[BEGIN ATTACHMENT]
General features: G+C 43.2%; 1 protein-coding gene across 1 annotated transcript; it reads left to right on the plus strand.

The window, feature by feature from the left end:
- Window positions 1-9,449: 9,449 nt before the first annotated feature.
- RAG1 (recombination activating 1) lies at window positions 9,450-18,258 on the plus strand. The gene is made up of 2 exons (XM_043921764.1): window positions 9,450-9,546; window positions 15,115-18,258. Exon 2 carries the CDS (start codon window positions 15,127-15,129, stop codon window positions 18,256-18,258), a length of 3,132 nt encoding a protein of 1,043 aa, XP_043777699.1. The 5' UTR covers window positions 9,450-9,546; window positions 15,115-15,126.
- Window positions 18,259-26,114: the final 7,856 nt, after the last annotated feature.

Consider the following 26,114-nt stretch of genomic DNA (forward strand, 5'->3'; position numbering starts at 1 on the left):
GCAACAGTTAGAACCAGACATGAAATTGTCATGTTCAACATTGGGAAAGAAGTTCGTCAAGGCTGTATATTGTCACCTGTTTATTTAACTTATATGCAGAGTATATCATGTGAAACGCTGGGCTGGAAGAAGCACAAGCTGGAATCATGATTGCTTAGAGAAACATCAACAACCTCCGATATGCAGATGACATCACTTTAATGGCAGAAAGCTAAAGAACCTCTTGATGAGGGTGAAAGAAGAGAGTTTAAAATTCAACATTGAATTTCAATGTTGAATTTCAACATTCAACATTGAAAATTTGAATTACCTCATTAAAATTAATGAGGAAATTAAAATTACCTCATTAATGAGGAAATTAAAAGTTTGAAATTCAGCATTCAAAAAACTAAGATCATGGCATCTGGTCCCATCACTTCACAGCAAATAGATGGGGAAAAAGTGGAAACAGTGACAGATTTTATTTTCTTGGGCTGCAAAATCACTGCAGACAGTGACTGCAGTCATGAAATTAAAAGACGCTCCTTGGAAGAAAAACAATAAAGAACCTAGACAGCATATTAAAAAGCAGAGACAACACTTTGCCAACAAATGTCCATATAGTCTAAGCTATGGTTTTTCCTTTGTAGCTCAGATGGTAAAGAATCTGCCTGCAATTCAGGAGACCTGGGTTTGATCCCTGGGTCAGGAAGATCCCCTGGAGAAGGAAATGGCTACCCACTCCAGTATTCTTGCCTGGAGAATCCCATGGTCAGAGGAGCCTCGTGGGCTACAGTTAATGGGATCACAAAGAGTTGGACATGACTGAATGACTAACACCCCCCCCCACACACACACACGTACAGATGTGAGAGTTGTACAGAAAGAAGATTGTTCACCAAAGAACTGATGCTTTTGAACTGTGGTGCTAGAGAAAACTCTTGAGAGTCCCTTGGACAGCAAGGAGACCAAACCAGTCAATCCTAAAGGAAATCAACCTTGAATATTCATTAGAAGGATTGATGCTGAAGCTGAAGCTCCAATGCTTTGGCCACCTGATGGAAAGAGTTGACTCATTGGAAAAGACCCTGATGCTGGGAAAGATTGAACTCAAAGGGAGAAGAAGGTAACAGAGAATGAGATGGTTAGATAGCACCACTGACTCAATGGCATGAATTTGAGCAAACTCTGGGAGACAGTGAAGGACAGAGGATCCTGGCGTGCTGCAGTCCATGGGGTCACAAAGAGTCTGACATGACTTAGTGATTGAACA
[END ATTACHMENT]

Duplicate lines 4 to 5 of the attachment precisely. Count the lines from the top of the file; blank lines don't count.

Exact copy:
- RAG1 (recombination activating 1) lies at window positions 9,450-18,258 on the plus strand. The gene is made up of 2 exons (XM_043921764.1): window positions 9,450-9,546; window positions 15,115-18,258. Exon 2 carries the CDS (start codon window positions 15,127-15,129, stop codon window positions 18,256-18,258), a length of 3,132 nt encoding a protein of 1,043 aa, XP_043777699.1. The 5' UTR covers window positions 9,450-9,546; window positions 15,115-15,126.
- Window positions 18,259-26,114: the final 7,856 nt, after the last annotated feature.